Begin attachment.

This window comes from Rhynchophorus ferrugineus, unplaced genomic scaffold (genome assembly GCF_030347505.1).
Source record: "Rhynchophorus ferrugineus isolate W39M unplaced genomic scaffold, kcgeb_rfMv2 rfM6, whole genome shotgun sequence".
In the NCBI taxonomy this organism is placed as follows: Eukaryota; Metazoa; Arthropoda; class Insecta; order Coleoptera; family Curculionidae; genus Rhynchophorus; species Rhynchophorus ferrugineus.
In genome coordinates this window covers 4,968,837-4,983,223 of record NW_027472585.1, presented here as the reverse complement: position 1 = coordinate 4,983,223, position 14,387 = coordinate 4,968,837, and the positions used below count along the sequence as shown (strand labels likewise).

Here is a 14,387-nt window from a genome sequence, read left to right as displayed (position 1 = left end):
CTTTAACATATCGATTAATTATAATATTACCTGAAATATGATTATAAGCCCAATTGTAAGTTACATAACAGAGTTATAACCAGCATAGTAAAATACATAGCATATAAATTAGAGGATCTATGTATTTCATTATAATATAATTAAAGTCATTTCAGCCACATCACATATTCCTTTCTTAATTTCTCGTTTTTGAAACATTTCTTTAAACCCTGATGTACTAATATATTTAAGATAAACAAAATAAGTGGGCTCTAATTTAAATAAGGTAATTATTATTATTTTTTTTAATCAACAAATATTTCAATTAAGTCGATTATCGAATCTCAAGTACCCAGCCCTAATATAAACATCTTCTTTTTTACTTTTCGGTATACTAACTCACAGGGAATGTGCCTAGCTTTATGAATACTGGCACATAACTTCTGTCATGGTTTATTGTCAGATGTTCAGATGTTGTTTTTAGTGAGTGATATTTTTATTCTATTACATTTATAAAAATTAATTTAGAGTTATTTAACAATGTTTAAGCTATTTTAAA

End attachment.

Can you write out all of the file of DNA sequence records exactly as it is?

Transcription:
This window comes from Rhynchophorus ferrugineus, unplaced genomic scaffold (genome assembly GCF_030347505.1).
Source record: "Rhynchophorus ferrugineus isolate W39M unplaced genomic scaffold, kcgeb_rfMv2 rfM6, whole genome shotgun sequence".
In the NCBI taxonomy this organism is placed as follows: Eukaryota; Metazoa; Arthropoda; class Insecta; order Coleoptera; family Curculionidae; genus Rhynchophorus; species Rhynchophorus ferrugineus.
In genome coordinates this window covers 4,968,837-4,983,223 of record NW_027472585.1, presented here as the reverse complement: position 1 = coordinate 4,983,223, position 14,387 = coordinate 4,968,837, and the positions used below count along the sequence as shown (strand labels likewise).

Here is a 14,387-nt window from a genome sequence, read left to right as displayed (position 1 = left end):
CTTTAACATATCGATTAATTATAATATTACCTGAAATATGATTATAAGCCCAATTGTAAGTTACATAACAGAGTTATAACCAGCATAGTAAAATACATAGCATATAAATTAGAGGATCTATGTATTTCATTATAATATAATTAAAGTCATTTCAGCCACATCACATATTCCTTTCTTAATTTCTCGTTTTTGAAACATTTCTTTAAACCCTGATGTACTAATATATTTAAGATAAACAAAATAAGTGGGCTCTAATTTAAATAAGGTAATTATTATTATTTTTTTTAATCAACAAATATTTCAATTAAGTCGATTATCGAATCTCAAGTACCCAGCCCTAATATAAACATCTTCTTTTTTACTTTTCGGTATACTAACTCACAGGGAATGTGCCTAGCTTTATGAATACTGGCACATAACTTCTGTCATGGTTTATTGTCAGATGTTCAGATGTTGTTTTTAGTGAGTGATATTTTTATTCTATTACATTTATAAAAATTAATTTAGAGTTATTTAACAATGTTTAAGCTATTTTAAA